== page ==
Well, my wish became true. Sharmila was involved in the HRC Planning Committee the following year and led sessions at subsequent HRCs. She joined the Fieldworker Program, and became the Chair of the Fieldworker Coordinating Committee from 2003-2005. I had the pleasure of working directly with Sharmila during that time. I was impressed with her leadership skills, with her ability to handle all the things thrown at her (including dealing with conflicts), and her analytical skills in helping us transition the Fieldworker program into the vibrant program that it is today. Sharmila chaired a number of working groups, including a working group that proposed many changes that helped AI Canada to fully value and include youth at all levels of the organization. This model has now expanded into the international levels of Amnesty.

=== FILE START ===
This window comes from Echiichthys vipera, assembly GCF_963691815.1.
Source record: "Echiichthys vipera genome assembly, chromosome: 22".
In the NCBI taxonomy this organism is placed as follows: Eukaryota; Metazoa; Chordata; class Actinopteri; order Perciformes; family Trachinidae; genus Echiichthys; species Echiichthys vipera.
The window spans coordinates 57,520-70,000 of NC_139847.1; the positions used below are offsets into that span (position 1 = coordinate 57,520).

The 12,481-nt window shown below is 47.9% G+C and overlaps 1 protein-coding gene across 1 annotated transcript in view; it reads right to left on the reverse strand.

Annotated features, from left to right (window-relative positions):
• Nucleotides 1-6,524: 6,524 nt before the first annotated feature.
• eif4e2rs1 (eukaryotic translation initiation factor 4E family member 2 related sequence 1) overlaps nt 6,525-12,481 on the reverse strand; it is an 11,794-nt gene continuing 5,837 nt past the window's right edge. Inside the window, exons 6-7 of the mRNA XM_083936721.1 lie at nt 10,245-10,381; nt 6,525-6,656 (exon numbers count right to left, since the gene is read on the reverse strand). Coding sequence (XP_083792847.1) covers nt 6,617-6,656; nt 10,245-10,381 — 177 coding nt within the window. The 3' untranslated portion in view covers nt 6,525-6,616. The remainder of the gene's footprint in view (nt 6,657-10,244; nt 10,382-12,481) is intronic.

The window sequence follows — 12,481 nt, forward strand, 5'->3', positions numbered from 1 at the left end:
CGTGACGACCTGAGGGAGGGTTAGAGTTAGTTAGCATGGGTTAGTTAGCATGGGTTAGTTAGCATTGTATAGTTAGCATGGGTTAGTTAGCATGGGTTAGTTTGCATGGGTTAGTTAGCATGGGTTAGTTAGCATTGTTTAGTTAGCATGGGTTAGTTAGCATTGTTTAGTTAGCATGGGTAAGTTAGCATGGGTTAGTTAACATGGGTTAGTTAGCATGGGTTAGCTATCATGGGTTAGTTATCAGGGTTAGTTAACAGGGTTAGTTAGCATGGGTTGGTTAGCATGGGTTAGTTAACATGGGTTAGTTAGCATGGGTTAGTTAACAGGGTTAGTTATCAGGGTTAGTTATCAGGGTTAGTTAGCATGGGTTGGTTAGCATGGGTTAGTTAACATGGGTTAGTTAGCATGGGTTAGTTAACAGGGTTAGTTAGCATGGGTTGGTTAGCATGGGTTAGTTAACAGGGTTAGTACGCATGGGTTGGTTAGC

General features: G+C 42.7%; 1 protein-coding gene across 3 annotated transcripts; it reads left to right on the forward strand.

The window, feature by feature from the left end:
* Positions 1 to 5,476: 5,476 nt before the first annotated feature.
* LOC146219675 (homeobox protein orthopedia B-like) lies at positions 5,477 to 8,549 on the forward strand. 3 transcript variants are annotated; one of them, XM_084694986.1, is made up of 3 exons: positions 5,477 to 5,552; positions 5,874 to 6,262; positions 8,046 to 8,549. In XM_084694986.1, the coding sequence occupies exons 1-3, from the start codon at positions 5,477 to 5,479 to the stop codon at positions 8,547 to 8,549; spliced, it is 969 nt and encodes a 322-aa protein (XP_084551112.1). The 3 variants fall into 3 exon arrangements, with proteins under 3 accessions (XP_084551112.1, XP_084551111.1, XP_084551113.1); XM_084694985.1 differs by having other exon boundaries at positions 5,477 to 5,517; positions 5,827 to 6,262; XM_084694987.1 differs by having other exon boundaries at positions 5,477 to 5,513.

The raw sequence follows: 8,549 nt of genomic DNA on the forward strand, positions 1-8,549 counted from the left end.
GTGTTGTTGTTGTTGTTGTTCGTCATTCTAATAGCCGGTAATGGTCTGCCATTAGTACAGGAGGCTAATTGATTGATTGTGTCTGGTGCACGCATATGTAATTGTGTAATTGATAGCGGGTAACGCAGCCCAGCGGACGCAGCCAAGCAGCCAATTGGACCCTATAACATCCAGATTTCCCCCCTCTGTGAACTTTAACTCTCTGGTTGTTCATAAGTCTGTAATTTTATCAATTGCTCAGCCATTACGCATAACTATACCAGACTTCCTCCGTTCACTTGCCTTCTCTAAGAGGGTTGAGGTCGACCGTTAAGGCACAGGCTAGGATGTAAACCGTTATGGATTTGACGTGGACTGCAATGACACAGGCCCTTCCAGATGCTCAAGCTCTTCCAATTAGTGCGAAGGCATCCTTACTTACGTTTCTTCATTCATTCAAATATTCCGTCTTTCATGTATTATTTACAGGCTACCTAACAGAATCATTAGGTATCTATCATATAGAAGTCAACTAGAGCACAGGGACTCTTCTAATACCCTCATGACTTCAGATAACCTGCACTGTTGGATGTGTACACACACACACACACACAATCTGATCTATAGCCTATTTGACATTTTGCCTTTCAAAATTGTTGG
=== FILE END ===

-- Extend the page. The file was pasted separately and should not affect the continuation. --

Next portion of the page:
Sharmila was elected by our membership to represent our Branch at two International Council Meetings (2007 ICM held in Mexico and the 2009 ICM held in Turkey). Now that she is on the EC, she is a member of our Diversity Committee as the EC rep; and I feel that we have come full circle.

My fondest memories of Sharmila include the time that the two of us were chosen to attend an Amnesty meeting on activism in Paris. This was the first time that Sharmila had travelled overseas, so I wanted to make sure that I could help her make her way from the airport to our meeting place. My flight from Ottawa arrived a couple of hours before her flight from Toronto; so we had arranged to meet at the airport. When Sharmila emerged from passport control, the breadth of her smile was matched by her ginormous red suitcase! We managed to lug that suitcase through the Paris subway system, to the Amnesty office in Paris, onto the train to Marly le Roi, and on our return, throughout Paris.

When I think of Shamila, I always see her with a big smile and a glint in her eyes; ready to take on the world in the cause of human rights for all.

Lily Mah-Sen


Former Activism Coordinator, AI Canada